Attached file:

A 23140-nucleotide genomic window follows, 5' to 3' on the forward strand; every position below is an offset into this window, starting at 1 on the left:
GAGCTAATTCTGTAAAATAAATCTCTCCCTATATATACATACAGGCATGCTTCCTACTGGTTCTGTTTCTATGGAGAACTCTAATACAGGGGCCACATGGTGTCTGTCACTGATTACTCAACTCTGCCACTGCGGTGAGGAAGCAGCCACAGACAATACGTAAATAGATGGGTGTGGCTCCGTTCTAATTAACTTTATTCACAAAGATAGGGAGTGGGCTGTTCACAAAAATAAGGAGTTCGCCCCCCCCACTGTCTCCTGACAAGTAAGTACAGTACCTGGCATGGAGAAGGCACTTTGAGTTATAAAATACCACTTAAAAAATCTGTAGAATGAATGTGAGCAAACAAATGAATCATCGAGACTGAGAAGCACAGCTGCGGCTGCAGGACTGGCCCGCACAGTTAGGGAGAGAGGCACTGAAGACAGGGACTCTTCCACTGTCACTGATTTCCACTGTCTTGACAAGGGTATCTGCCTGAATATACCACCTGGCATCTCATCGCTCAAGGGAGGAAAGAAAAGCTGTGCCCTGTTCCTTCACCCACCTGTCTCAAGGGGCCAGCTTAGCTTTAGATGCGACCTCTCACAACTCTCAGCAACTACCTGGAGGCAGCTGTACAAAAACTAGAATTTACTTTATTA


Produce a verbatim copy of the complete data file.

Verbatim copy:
A 23140-nucleotide genomic window follows, 5' to 3' on the forward strand; every position below is an offset into this window, starting at 1 on the left:
GAGCTAATTCTGTAAAATAAATCTCTCCCTATATATACATACAGGCATGCTTCCTACTGGTTCTGTTTCTATGGAGAACTCTAATACAGGGGCCACATGGTGTCTGTCACTGATTACTCAACTCTGCCACTGCGGTGAGGAAGCAGCCACAGACAATACGTAAATAGATGGGTGTGGCTCCGTTCTAATTAACTTTATTCACAAAGATAGGGAGTGGGCTGTTCACAAAAATAAGGAGTTCGCCCCCCCCACTGTCTCCTGACAAGTAAGTACAGTACCTGGCATGGAGAAGGCACTTTGAGTTATAAAATACCACTTAAAAAATCTGTAGAATGAATGTGAGCAAACAAATGAATCATCGAGACTGAGAAGCACAGCTGCGGCTGCAGGACTGGCCCGCACAGTTAGGGAGAGAGGCACTGAAGACAGGGACTCTTCCACTGTCACTGATTTCCACTGTCTTGACAAGGGTATCTGCCTGAATATACCACCTGGCATCTCATCGCTCAAGGGAGGAAAGAAAAGCTGTGCCCTGTTCCTTCACCCACCTGTCTCAAGGGGCCAGCTTAGCTTTAGATGCGACCTCTCACAACTCTCAGCAACTACCTGGAGGCAGCTGTACAAAAACTAGAATTTACTTTATTA